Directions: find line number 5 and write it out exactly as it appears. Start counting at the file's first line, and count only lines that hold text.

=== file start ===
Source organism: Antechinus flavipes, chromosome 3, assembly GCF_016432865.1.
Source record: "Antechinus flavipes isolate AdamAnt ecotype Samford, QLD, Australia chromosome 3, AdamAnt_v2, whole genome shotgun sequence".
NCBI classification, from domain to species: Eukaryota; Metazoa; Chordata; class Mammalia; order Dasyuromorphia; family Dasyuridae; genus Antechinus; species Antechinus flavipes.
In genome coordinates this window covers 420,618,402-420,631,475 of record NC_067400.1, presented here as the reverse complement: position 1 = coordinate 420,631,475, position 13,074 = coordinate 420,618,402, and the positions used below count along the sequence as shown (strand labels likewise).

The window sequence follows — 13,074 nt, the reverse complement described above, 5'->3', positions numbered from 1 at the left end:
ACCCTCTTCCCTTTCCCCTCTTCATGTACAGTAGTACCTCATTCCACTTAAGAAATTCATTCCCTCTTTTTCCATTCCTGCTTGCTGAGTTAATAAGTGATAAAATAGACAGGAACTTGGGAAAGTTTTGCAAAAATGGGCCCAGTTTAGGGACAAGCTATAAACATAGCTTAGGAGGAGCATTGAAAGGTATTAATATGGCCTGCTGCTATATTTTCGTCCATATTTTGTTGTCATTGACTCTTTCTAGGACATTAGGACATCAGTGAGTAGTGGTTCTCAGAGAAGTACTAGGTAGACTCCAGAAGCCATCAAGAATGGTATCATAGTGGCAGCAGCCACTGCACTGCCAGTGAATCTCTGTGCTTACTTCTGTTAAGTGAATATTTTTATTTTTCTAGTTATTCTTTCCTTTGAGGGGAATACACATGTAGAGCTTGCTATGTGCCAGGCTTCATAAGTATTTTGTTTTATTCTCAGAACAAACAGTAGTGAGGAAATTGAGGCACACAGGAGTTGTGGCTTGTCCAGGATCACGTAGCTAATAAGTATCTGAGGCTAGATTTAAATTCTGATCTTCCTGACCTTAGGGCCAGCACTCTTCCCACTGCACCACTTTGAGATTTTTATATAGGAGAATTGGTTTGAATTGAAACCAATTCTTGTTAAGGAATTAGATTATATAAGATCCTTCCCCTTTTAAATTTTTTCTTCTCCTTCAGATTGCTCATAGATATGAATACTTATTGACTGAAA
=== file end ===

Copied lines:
The window sequence follows — 13,074 nt, the reverse complement described above, 5'->3', positions numbered from 1 at the left end: